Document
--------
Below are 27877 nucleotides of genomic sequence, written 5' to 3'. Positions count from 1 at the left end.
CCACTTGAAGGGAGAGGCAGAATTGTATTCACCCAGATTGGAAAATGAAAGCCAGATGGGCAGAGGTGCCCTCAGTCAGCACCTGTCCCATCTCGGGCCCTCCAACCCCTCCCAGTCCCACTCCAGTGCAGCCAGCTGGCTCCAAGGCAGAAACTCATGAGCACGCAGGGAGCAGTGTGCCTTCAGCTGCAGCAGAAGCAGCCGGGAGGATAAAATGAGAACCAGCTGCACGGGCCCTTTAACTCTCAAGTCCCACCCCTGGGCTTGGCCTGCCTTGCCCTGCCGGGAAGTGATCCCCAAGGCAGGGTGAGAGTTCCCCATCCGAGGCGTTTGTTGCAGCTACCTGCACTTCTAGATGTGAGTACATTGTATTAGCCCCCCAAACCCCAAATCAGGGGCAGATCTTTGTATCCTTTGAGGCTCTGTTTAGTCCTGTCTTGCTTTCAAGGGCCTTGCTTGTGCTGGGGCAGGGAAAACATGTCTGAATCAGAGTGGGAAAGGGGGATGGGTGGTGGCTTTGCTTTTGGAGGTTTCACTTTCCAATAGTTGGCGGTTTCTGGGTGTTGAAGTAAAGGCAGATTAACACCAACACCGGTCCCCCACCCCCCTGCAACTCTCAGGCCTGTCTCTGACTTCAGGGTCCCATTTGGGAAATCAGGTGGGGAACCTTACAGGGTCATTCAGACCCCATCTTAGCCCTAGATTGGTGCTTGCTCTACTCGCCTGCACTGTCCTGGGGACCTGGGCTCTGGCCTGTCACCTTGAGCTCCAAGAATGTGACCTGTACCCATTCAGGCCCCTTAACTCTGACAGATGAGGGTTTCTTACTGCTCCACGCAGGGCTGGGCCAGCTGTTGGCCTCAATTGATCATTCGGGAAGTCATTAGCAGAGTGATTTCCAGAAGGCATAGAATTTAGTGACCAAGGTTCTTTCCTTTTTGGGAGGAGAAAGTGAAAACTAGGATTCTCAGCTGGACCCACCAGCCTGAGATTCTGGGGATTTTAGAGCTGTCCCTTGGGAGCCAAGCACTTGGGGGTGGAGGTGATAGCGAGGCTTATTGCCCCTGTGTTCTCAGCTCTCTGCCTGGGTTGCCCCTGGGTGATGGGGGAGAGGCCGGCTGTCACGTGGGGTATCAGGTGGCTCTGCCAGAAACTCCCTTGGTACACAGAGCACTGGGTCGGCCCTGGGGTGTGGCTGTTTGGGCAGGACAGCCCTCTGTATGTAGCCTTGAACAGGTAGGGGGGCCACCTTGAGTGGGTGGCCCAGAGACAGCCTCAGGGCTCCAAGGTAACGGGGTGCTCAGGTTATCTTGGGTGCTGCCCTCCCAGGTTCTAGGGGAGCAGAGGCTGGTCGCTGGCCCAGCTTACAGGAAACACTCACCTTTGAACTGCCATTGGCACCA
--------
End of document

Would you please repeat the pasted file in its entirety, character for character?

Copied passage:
Below are 27877 nucleotides of genomic sequence, written 5' to 3'. Positions count from 1 at the left end.
CCACTTGAAGGGAGAGGCAGAATTGTATTCACCCAGATTGGAAAATGAAAGCCAGATGGGCAGAGGTGCCCTCAGTCAGCACCTGTCCCATCTCGGGCCCTCCAACCCCTCCCAGTCCCACTCCAGTGCAGCCAGCTGGCTCCAAGGCAGAAACTCATGAGCACGCAGGGAGCAGTGTGCCTTCAGCTGCAGCAGAAGCAGCCGGGAGGATAAAATGAGAACCAGCTGCACGGGCCCTTTAACTCTCAAGTCCCACCCCTGGGCTTGGCCTGCCTTGCCCTGCCGGGAAGTGATCCCCAAGGCAGGGTGAGAGTTCCCCATCCGAGGCGTTTGTTGCAGCTACCTGCACTTCTAGATGTGAGTACATTGTATTAGCCCCCCAAACCCCAAATCAGGGGCAGATCTTTGTATCCTTTGAGGCTCTGTTTAGTCCTGTCTTGCTTTCAAGGGCCTTGCTTGTGCTGGGGCAGGGAAAACATGTCTGAATCAGAGTGGGAAAGGGGGATGGGTGGTGGCTTTGCTTTTGGAGGTTTCACTTTCCAATAGTTGGCGGTTTCTGGGTGTTGAAGTAAAGGCAGATTAACACCAACACCGGTCCCCCACCCCCCTGCAACTCTCAGGCCTGTCTCTGACTTCAGGGTCCCATTTGGGAAATCAGGTGGGGAACCTTACAGGGTCATTCAGACCCCATCTTAGCCCTAGATTGGTGCTTGCTCTACTCGCCTGCACTGTCCTGGGGACCTGGGCTCTGGCCTGTCACCTTGAGCTCCAAGAATGTGACCTGTACCCATTCAGGCCCCTTAACTCTGACAGATGAGGGTTTCTTACTGCTCCACGCAGGGCTGGGCCAGCTGTTGGCCTCAATTGATCATTCGGGAAGTCATTAGCAGAGTGATTTCCAGAAGGCATAGAATTTAGTGACCAAGGTTCTTTCCTTTTTGGGAGGAGAAAGTGAAAACTAGGATTCTCAGCTGGACCCACCAGCCTGAGATTCTGGGGATTTTAGAGCTGTCCCTTGGGAGCCAAGCACTTGGGGGTGGAGGTGATAGCGAGGCTTATTGCCCCTGTGTTCTCAGCTCTCTGCCTGGGTTGCCCCTGGGTGATGGGGGAGAGGCCGGCTGTCACGTGGGGTATCAGGTGGCTCTGCCAGAAACTCCCTTGGTACACAGAGCACTGGGTCGGCCCTGGGGTGTGGCTGTTTGGGCAGGACAGCCCTCTGTATGTAGCCTTGAACAGGTAGGGGGGCCACCTTGAGTGGGTGGCCCAGAGACAGCCTCAGGGCTCCAAGGTAACGGGGTGCTCAGGTTATCTTGGGTGCTGCCCTCCCAGGTTCTAGGGGAGCAGAGGCTGGTCGCTGGCCCAGCTTACAGGAAACACTCACCTTTGAACTGCCATTGGCACCA